After retiring, you may be wondering if it’s more cost efficient to rent or buy a new home in a new city. Before making a decision, you should do some heavy research. Here are a few things to consider before making your decision.
Home prices are on the rise
Though we were in an economic slump for a few years, we appear to be recovering. As a result, the prices on homes are bouncing back. In fact, just recently, several cities in the United States showed a rise of almost 11 percent, the biggest gain since April 2006. If you think you can afford the price after the hike, go for it. Keep in mind that you can factor in the money you get from selling your home, as well as your savings. If you’ve set up an annuity, you could count that in as well. How does an annuity work? Some annuities accept payments and grow funds from an individual, then, depending on the annuity that you chose, will either pay them back in one lump sum or in payments over a period of time.
Low mortgage rates tempt buyers
If you’re looking to relocate in the immediate future, you’ll be able to take near-record low mortgage rates. A study by Trulia showed that if you bought a home and took out a fixed, 30-year, 3.5 percent mortgage and stay in that home for at least seven years, it’s a cheaper option than renting in all of the top cities in the United States. If you’re looking to relocate later, this entire point could be rendered useless, as the entire picture could change. With the economy recovering, it’s highly likely that mortgage rates will rise soon.
..But do you really want a mortgage in retirement?
Mortgages usually require a down payment, which could end up being a serious chunk of cash. If you’ve got a lot of cash, or you made a profit selling your home, it might not be a problem. If you have to tap into your retirement funds, though, it could impact your daily living expenses. It also means you’ll lose the valuable future tax deferral on the money you take out of the retirement plan, and you may owe taxes and get hit with a penalty when you take out the cash.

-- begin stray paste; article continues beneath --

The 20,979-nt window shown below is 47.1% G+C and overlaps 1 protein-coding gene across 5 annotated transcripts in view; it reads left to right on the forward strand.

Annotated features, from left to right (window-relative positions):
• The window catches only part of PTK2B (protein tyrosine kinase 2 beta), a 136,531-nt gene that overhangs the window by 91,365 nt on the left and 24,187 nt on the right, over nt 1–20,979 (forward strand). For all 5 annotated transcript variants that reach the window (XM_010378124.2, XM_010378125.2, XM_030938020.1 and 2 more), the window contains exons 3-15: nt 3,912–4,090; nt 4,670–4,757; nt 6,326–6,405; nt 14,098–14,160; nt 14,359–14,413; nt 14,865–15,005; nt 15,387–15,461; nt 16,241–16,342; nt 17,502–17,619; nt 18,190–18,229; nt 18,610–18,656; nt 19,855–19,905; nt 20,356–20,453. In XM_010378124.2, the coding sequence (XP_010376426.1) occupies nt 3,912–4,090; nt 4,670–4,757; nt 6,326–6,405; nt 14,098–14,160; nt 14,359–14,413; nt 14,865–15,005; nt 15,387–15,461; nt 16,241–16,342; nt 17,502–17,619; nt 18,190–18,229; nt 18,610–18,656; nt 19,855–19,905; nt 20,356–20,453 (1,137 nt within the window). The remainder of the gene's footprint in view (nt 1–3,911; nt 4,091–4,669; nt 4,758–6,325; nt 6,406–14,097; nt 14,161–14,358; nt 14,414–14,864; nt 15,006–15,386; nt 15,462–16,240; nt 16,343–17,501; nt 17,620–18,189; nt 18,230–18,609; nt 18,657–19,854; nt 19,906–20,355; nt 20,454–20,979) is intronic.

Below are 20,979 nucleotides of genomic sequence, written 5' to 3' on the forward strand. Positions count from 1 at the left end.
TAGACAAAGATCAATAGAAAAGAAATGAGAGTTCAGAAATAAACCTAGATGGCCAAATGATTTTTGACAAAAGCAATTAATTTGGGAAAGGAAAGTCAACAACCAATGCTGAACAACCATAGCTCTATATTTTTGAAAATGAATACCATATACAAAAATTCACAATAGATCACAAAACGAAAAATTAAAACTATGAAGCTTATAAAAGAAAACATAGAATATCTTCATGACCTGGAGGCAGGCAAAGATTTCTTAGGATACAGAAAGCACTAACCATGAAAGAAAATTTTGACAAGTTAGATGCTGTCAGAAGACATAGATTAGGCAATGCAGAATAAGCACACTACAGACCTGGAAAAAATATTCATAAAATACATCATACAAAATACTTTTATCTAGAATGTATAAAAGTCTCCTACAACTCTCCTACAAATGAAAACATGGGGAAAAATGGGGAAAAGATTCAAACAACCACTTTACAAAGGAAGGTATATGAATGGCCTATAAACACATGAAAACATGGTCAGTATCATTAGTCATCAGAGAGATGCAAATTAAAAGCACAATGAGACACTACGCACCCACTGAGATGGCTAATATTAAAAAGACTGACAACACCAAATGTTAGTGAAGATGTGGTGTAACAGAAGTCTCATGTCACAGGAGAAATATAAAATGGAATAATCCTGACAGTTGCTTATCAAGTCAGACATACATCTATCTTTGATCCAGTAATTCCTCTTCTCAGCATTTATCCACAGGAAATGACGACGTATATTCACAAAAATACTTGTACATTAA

Owning a home has risks
With home ownership, you have to deal with fluctuations in market value, maintenance, and insurance deductibles. You don’t really have to worry about the majority of that if you’re just renting. Additionally, you have to deal with inflation, taxes, insurance, and more. With renting, you have very few bills.
Home ownership nets tax deductions
When you buy a home, your property taxes are tax-deductible, and your mortgage interest payments are as well, but only if you finance the purchase. If you rent, you’re completely out of luck in that department, though if you work from home, you could write off part of the rental as a home office. The tax deductions will only benefit you if your income and tax rate stay the same after you retire, and the only way that could happen is through annuities or other jobs, so it’s likely that your income rate will drop. If you think that you could save more than the amount of your tax savings by renting an apartment instead of buying a house, then that’s the way to go.
How long do you think you’ll stay?
One of the most important questions to ask yourself, outside of the financial questions, is how long you plan on staying in that location. If you plan to retire to Hawaii, how long do you think you’ll stay there? Do you really think you’ll be there the rest of your life? It’s been said that retirees shouldn’t plan to buy a home unless they think they’ll live there for at least five years. After two or three years, you’ll likely want to find another location.
Are you okay with being restricted?
When you rent an apartment, you’re at the mercy of the complex. If you have a pet, you’ll either be denied, or forced to pay a monthly fee, along with a security deposit. You’ll be able to make a minimum amount of upgrades, so if something isn’t to your liking, your hands are pretty tied. The great thing about owning a home is that it’s yours — you’re free to do whatever you want!
Choosing to buy a house or rent an apartment is a huge decision, and these are just a few things to consider. After you retired, did you rent or buy? What pushed you to make this decision? Leave a comment below.
Photo Credit: Flickr/Steven Depolo